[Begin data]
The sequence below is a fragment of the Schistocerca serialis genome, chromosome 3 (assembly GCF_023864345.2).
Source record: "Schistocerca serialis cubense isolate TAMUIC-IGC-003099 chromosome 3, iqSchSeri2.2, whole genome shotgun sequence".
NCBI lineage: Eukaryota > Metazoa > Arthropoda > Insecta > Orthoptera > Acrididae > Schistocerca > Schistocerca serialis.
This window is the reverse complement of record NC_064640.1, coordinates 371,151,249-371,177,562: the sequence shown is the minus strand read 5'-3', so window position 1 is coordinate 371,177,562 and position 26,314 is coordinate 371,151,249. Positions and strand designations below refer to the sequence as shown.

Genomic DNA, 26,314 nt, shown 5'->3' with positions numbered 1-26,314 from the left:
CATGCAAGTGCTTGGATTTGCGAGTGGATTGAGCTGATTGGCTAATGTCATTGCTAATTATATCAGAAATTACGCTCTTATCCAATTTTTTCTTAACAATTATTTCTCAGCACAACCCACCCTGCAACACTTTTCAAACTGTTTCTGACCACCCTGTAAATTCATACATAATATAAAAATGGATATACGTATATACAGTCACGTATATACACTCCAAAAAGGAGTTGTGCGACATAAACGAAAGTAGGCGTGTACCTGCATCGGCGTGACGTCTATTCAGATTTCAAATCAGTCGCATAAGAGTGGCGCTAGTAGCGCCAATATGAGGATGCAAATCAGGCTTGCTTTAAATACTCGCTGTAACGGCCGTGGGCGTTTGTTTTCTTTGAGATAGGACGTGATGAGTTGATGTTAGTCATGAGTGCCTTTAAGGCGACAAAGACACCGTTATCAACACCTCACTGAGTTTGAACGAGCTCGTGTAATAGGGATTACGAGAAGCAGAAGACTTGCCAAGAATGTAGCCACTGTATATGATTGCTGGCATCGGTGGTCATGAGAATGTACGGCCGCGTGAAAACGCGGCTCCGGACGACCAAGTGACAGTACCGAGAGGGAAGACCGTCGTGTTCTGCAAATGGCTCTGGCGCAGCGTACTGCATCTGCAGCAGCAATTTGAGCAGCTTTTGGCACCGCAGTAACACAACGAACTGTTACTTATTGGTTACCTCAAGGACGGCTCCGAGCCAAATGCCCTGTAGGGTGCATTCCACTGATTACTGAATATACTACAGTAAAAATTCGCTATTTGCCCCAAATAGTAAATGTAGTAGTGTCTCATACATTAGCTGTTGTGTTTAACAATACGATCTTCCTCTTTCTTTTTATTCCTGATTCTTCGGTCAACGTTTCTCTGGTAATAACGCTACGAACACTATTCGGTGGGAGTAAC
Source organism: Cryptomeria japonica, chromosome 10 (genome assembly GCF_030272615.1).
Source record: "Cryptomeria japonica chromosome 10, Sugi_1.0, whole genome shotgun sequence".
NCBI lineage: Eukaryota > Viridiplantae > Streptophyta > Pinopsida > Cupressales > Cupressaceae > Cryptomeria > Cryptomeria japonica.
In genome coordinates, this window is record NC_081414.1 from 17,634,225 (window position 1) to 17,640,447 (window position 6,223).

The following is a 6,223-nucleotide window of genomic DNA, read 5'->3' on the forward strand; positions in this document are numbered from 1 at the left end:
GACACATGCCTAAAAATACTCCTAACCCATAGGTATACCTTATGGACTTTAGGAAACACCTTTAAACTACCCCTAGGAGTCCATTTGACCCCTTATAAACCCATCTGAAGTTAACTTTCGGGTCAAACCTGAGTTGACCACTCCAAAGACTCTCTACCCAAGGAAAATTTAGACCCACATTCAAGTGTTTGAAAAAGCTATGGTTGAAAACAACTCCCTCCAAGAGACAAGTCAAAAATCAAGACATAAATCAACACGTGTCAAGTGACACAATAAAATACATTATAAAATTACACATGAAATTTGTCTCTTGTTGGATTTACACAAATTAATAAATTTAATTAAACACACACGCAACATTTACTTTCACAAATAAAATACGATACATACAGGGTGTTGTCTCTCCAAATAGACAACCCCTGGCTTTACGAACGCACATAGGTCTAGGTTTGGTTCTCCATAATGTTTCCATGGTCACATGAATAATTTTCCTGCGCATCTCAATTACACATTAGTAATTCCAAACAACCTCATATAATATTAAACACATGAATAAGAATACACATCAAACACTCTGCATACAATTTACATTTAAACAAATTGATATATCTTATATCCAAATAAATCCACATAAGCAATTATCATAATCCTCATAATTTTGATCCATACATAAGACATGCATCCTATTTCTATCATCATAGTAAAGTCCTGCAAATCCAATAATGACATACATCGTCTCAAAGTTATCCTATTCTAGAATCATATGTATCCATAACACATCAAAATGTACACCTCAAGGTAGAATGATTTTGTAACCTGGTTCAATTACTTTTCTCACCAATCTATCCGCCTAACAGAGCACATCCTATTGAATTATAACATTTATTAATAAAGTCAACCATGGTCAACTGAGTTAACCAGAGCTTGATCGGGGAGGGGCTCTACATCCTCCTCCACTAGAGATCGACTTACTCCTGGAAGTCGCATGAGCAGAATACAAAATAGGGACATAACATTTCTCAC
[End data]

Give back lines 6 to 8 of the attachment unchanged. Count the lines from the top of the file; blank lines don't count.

CATGCAAGTGCTTGGATTTGCGAGTGGATTGAGCTGATTGGCTAATGTCATTGCTAATTATATCAGAAATTACGCTCTTATCCAATTTTTTCTTAACAATTATTTCTCAGCACAACCCACCCTGCAACACTTTTCAAACTGTTTCTGACCACCCTGTAAATTCATACATAATATAAAAATGGATATACGTATATACAGTCACGTATATACACTCCAAAAAGGAGTTGTGCGACATAAACGAAAGTAGGCGTGTACCTGCATCGGCGTGACGTCTATTCAGATTTCAAATCAGTCGCATAAGAGTGGCGCTAGTAGCGCCAATATGAGGATGCAAATCAGGCTTGCTTTAAATACTCGCTGTAACGGCCGTGGGCGTTTGTTTTCTTTGAGATAGGACGTGATGAGTTGATGTTAGTCATGAGTGCCTTTAAGGCGACAAAGACACCGTTATCAACACCTCACTGAGTTTGAACGAGCTCGTGTAATAGGGATTACGAGAAGCAGAAGACTTGCCAAGAATGTAGCCACTGTATATGATTGCTGGCATCGGTGGTCATGAGAATGTACGGCCGCGTGAAAACGCGGCTCCGGACGACCAAGTGACAGTACCGAGAGGGAAGACCGTCGTGTTCTGCAAATGGCTCTGGCGCAGCGTACTGCATCTGCAGCAGCAATTTGAGCAGCTTTTGGCACCGCAGTAACACAACGAACTGTTACTTATTGGTTACCTCAAGGACGGCTCCGAGCCAAATGCCCTGTAGGGTGCATTCCACTGATTACTGAATATACTACAGTAAAAATTCGCTATTTGCCCCAAATAGTAAATGTAGTAGTGTCTCATACATTAGCTGTTGTGTTTAACAATACGATCTTCCTCTTTCTTTTTATTCCTGATTCTTCGGTCAACGTTTCTCTGGTAATAACGCTACGAACACTATTCGGTGGGAGTAAC
Source organism: Cryptomeria japonica, chromosome 10 (genome assembly GCF_030272615.1).
Source record: "Cryptomeria japonica chromosome 10, Sugi_1.0, whole genome shotgun sequence".